Steps for its use are outlined below. Steps 1 through 8 are also illustrated in a video (See Video below).

  1. Tape a fresh, clear draping (can be made from a cut plastic bag) to all three edges of the plexiglass frame. This will serve as a reservoir for droplets.

  2. Position the shield under the patient's head and mattress, with the curved, rectangular, clear panel facing the provider sitting superiorly.

  3. Insert hands into the lateral edge of the apparatus for manipulation of the patient's airway under direct visualization.

    1. Start gas induction under the clear tent.

    2. Add suction in one to two locations near the patient's face.

    3. Following intravenous access and sedation administration, place a large soft-suction catheter inside the mouth.

  4. Proceed with direct laryngoscopy, glydescope, or laryngeal mask airway (LMA) insertion under the tent.

  5. Remove the outer gloves and tape the endotracheal tube (ETT) and LMA.

  6. Remove tape and shield for cleaning.

  7. Tape the plastic bag to cover the patient's nose and mouth.

  8. Sterile draping and ophthalmic surgery are performed, as indicated.

  9. Extubate under plastic bag and keep ETT/LMA inside it.

  10. Dispose of all contaminated equipment in red bio-hazard trash bag.

Conclusion

Certain pediatric eye conditions require time-sensitive surgical care to prevent long-term morbidity, blindness, and even mortality (as in retinoblastoma).1 Considering the risk of asymptomatic transmission of SARS-CoV-2, meticulous safety protocols should be undertaken to supplement personal protective equipment and protect the health care team during cases requiring general anesthesia. We have designed an easy-to-use intubating plexiglass shield to contain contaminated respiratory droplets with potential viral load inside the plastic bag. This technique may also reduce transmission of other highly transmissible pathogens. The continued study of measures to protect operating room personnel is encouraged to provide more evidence-based recommendations.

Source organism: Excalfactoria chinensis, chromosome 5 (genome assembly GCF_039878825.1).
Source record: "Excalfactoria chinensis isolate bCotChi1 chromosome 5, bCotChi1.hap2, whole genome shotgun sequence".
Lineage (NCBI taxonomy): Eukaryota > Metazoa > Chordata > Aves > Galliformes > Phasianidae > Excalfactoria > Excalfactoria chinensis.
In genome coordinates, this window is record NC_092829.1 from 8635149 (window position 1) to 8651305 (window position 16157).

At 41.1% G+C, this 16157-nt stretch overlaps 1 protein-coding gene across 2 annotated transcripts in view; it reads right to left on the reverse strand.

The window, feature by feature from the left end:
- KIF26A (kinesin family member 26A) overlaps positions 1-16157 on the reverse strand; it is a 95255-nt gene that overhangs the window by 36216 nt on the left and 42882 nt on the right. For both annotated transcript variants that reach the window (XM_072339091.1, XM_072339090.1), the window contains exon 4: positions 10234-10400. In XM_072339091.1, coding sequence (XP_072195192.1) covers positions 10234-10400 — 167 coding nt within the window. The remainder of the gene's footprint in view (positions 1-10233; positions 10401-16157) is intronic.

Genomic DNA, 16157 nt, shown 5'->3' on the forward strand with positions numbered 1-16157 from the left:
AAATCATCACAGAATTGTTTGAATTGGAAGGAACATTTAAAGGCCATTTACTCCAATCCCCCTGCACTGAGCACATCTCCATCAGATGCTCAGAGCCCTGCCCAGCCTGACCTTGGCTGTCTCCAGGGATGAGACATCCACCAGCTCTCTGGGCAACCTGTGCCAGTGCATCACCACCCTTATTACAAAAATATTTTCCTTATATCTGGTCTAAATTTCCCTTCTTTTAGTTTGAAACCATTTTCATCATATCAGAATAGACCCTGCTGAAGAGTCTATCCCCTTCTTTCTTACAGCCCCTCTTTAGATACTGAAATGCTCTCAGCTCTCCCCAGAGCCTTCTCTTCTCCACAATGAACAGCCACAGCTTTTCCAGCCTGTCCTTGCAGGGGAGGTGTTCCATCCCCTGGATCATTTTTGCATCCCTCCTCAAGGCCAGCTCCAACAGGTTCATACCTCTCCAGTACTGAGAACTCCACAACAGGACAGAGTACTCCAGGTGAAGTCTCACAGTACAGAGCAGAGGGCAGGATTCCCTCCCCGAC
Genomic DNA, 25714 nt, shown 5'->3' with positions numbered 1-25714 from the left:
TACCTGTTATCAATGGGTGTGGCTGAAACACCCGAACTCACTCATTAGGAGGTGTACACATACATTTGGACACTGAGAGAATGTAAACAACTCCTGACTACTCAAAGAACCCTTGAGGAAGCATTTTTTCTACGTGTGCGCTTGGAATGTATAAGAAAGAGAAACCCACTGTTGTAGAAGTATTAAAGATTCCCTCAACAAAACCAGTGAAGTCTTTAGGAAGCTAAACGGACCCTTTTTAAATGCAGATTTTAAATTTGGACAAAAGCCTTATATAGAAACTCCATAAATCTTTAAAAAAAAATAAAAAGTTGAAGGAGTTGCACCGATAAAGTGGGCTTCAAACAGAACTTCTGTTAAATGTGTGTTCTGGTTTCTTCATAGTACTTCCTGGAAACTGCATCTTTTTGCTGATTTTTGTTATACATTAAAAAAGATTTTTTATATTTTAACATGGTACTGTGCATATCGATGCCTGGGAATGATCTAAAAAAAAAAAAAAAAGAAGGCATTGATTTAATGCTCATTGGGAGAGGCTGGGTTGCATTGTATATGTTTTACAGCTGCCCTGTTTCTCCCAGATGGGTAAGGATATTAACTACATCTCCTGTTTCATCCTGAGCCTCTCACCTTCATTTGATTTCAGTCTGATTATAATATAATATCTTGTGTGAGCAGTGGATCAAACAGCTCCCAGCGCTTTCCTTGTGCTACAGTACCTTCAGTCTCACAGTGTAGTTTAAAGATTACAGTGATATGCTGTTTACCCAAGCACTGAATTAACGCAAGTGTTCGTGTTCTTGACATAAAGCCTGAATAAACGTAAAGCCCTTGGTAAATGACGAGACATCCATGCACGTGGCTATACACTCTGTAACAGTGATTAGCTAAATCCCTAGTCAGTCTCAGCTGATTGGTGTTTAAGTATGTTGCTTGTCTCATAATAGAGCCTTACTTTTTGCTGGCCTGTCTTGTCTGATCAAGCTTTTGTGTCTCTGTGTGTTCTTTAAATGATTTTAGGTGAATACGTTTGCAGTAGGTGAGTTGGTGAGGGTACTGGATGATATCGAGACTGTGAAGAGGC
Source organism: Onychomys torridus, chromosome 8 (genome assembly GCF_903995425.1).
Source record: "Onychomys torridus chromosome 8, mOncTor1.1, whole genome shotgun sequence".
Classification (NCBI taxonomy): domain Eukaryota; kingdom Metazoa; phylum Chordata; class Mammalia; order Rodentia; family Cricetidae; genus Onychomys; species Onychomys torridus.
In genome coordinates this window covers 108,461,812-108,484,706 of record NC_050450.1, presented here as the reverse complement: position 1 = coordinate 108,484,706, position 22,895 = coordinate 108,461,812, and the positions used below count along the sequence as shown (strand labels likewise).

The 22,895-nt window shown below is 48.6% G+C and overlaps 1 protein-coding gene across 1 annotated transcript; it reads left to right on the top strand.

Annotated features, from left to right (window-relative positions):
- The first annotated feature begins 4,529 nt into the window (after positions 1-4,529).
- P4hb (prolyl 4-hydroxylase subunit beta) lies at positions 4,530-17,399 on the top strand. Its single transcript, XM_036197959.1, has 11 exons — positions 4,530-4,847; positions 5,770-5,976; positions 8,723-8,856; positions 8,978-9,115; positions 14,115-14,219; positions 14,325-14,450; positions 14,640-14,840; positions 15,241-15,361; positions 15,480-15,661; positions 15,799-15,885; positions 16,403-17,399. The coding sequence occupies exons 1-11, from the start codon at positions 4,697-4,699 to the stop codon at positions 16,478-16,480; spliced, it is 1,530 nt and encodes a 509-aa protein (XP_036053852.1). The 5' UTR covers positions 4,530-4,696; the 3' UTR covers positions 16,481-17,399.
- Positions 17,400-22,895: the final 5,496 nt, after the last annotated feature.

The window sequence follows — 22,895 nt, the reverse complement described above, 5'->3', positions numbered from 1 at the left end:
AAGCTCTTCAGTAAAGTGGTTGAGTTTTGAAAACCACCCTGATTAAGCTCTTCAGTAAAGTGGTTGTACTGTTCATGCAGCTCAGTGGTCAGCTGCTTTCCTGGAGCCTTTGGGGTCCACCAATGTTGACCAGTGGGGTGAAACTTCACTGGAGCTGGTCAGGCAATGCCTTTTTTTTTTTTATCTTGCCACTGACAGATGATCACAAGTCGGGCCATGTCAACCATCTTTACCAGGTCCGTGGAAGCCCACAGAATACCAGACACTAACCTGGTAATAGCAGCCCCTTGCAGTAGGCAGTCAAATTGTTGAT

References

  1. List of urgent and emergent ophthalmic procedures. American Academy of Ophthalmology. March27, 2020. https://www.aao.org/headline/list-of-urgent-emergent-ophthalmic-procedures
  2. Waldschmidt B, Gordon N. Anesthesia for pediatric ophthalmologic surgery. J AAPOS. 2019;23(3):127–131. doi:10.1016/j.jaapos.2018.10.017 [CrossRef] PMID:30995517
  3. Odor PM, Neun M, Bampoe S, et al. Anaesthesia and COVID-19: infection control. Br J Anaesth. 2020;125(1):16–24. doi:10.1016/j.bja.2020.03.025 [CrossRef] PMID: 32307115
  4. Yang Yang M, Shen Chenguang FW, Jing Yuan JL, et al. Evaluating the accuracy of different respiratory specimens in the laboratory diagnosis and monitoring the viral shedding of 2019-nCoV infections. Preprint. Posted online February 17, 2020. medRxiv 2020.02.11.20021493; doi:10.1101/2020.02.11.20021493 [CrossRef]
  5. Recommendations for conducting vitreoretinal surgery during the COVID-19 pandemic. American Society of Retina Specialists. April30, 2020. https://www.cosprc.ca/wp-content/uploads/2020/04/asrs_recommendations_conducting_vr_surgery_during_covid_19_pandemic.pdf
  6. COVID-19: American Society of Anesthesiologists Recommendations for Anesthesia Management. Ambulatory Surgery Center Association. https://www.ascassociation.org/asca/resourcecenter/latestnewsresource-center/covid-19/covid-19-anesthesia-recommendations
Authors

From the Department of Ophthalmology, Bascom Palmer Eye Institute, University of Miami Miller School of Medicine, Miami, Florida (NA, CIN, JWH, AMB); the Department of Anesthesiology, Bascom Palmer Eye Institute, University of Miami Miller School of Medicine, Miami, Florida (GO, LIR); and Sylvester Comprehensive Cancer Center, University of Miami Miller School of Medicine, Miami, Florida (JWH).

Supported in part by the NIH Center Core Grant P30EY014801, Research to Prevent Blindness Unrestricted Grant.

The authors report no relevant financial disclosures.

Address correspondence to Audina M. Berrocal, MD, Bascom Palmer Eye Institute, 900 N.W. 17th Street, Miami, FL 33136; email: aberrocal@med.miami.edu.

Received: May 01, 2020
Accepted: August 20, 2020

10.3928/23258160-20201104-08